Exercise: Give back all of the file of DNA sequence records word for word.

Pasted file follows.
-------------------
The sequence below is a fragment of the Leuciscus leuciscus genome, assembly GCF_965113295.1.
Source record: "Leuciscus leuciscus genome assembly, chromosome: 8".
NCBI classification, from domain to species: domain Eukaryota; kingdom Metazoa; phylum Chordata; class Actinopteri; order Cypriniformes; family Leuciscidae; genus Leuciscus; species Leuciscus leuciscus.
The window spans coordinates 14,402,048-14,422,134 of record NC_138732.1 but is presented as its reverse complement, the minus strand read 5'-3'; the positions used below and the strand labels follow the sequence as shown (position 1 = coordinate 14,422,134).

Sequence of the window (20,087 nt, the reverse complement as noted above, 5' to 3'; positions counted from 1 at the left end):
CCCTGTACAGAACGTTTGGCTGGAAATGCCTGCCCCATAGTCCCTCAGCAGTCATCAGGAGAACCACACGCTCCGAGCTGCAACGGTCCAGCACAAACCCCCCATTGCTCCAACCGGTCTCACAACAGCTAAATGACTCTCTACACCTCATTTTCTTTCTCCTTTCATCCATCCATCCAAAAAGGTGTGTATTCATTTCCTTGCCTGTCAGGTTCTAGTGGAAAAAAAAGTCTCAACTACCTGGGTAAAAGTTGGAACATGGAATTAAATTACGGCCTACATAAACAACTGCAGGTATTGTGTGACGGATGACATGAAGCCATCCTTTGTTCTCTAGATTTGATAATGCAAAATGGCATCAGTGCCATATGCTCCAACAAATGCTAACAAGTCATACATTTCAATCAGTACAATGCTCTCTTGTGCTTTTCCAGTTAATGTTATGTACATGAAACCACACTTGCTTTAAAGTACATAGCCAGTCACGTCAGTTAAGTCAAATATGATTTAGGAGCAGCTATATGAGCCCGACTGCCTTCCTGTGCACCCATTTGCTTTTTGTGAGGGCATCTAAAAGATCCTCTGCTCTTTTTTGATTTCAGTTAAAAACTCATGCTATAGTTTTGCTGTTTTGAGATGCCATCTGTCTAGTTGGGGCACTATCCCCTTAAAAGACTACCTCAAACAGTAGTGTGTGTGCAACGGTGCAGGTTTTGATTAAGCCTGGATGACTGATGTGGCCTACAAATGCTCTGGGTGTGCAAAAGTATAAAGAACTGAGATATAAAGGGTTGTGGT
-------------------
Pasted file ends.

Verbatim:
The sequence below is a fragment of the Leuciscus leuciscus genome, assembly GCF_965113295.1.
Source record: "Leuciscus leuciscus genome assembly, chromosome: 8".
NCBI classification, from domain to species: domain Eukaryota; kingdom Metazoa; phylum Chordata; class Actinopteri; order Cypriniformes; family Leuciscidae; genus Leuciscus; species Leuciscus leuciscus.
The window spans coordinates 14,402,048-14,422,134 of record NC_138732.1 but is presented as its reverse complement, the minus strand read 5'-3'; the positions used below and the strand labels follow the sequence as shown (position 1 = coordinate 14,422,134).

Sequence of the window (20,087 nt, the reverse complement as noted above, 5' to 3'; positions counted from 1 at the left end):
CCCTGTACAGAACGTTTGGCTGGAAATGCCTGCCCCATAGTCCCTCAGCAGTCATCAGGAGAACCACACGCTCCGAGCTGCAACGGTCCAGCACAAACCCCCCATTGCTCCAACCGGTCTCACAACAGCTAAATGACTCTCTACACCTCATTTTCTTTCTCCTTTCATCCATCCATCCAAAAAGGTGTGTATTCATTTCCTTGCCTGTCAGGTTCTAGTGGAAAAAAAAGTCTCAACTACCTGGGTAAAAGTTGGAACATGGAATTAAATTACGGCCTACATAAACAACTGCAGGTATTGTGTGACGGATGACATGAAGCCATCCTTTGTTCTCTAGATTTGATAATGCAAAATGGCATCAGTGCCATATGCTCCAACAAATGCTAACAAGTCATACATTTCAATCAGTACAATGCTCTCTTGTGCTTTTCCAGTTAATGTTATGTACATGAAACCACACTTGCTTTAAAGTACATAGCCAGTCACGTCAGTTAAGTCAAATATGATTTAGGAGCAGCTATATGAGCCCGACTGCCTTCCTGTGCACCCATTTGCTTTTTGTGAGGGCATCTAAAAGATCCTCTGCTCTTTTTTGATTTCAGTTAAAAACTCATGCTATAGTTTTGCTGTTTTGAGATGCCATCTGTCTAGTTGGGGCACTATCCCCTTAAAAGACTACCTCAAACAGTAGTGTGTGTGCAACGGTGCAGGTTTTGATTAAGCCTGGATGACTGATGTGGCCTACAAATGCTCTGGGTGTGCAAAAGTATAAAGAACTGAGATATAAAGGGTTGTGGT